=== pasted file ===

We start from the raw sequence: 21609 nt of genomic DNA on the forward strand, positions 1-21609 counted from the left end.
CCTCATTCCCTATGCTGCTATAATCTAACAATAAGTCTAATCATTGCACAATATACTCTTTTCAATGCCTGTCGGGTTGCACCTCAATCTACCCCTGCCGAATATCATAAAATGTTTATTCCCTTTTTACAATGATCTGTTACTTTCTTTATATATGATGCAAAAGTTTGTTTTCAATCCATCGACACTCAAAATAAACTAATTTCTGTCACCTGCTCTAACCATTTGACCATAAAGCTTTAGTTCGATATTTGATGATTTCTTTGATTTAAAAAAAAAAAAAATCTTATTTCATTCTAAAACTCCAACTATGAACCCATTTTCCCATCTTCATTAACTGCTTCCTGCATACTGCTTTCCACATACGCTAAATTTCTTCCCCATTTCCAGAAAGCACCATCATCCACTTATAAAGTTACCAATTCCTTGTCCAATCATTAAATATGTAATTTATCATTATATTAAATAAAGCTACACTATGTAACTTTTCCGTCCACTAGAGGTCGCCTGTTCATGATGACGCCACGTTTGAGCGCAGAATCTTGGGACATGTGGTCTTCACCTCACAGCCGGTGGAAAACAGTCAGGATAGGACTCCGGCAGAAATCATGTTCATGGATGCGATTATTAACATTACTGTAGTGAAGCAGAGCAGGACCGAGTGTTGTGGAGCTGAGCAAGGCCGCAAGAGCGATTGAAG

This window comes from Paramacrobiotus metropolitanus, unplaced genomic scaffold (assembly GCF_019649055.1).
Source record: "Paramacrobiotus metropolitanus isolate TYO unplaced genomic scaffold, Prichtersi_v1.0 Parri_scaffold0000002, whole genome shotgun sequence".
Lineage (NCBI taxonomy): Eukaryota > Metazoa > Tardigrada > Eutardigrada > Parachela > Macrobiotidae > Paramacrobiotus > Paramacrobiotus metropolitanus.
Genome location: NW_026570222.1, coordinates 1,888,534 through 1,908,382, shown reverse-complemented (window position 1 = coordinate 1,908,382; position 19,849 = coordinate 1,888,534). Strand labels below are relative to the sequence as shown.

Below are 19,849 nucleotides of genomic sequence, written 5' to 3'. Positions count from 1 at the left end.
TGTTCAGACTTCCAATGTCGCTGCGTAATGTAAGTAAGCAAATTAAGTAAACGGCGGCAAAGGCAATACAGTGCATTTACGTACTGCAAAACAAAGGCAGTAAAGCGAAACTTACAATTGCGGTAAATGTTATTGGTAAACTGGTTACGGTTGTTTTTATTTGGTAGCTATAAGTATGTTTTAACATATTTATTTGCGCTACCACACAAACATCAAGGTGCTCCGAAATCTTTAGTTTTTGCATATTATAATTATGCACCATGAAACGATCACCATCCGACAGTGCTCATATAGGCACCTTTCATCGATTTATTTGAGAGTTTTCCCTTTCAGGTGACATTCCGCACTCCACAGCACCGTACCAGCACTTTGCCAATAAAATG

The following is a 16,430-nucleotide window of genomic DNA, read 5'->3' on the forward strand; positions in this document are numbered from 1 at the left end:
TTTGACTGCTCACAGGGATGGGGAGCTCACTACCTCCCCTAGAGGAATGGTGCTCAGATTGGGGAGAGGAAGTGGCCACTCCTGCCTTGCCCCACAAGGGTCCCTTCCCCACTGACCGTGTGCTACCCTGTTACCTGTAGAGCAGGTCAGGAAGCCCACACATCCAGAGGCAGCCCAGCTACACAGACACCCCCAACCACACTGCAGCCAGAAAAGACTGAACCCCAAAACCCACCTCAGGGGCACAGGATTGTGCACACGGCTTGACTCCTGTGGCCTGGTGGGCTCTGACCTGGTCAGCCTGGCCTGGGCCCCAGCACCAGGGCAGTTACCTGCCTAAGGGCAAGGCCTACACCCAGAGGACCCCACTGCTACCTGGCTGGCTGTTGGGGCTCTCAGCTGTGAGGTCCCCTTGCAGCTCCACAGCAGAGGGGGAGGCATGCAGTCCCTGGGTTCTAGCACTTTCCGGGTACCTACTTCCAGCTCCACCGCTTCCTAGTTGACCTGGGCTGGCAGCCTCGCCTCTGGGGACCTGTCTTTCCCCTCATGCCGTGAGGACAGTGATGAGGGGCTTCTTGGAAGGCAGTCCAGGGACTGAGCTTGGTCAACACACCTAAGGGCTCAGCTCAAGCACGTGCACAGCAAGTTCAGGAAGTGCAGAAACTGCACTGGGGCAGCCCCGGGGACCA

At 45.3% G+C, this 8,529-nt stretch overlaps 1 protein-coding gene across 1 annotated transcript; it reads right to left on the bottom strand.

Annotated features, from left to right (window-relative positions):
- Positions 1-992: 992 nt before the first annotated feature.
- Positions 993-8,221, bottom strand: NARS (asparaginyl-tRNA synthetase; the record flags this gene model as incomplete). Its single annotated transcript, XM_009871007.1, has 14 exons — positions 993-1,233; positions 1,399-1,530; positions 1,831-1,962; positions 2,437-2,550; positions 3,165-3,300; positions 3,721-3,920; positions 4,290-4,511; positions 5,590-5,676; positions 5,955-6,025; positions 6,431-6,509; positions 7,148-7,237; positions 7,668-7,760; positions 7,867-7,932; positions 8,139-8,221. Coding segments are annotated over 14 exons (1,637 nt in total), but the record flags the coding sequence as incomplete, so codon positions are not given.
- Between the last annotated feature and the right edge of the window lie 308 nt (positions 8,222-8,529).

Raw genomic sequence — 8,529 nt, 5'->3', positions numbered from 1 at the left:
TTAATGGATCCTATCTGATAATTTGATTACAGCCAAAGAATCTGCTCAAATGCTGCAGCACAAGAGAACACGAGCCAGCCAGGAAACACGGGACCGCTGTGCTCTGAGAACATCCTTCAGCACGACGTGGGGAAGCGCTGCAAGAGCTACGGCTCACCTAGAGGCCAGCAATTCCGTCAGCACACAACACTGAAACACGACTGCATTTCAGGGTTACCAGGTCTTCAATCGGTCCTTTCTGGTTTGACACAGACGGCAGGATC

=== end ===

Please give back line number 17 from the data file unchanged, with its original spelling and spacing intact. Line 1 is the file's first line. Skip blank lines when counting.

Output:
TTAATGGATCCTATCTGATAATTTGATTACAGCCAAAGAATCTGCTCAAATGCTGCAGCACAAGAGAACACGAGCCAGCCAGGAAACACGGGACCGCTGTGCTCTGAGAACATCCTTCAGCACGACGTGGGGAAGCGCTGCAAGAGCTACGGCTCACCTAGAGGCCAGCAATTCCGTCAGCACACAACACTGAAACACGACTGCATTTCAGGGTTACCAGGTCTTCAATCGGTCCTTTCTGGTTTGACACAGACGGCAGGATC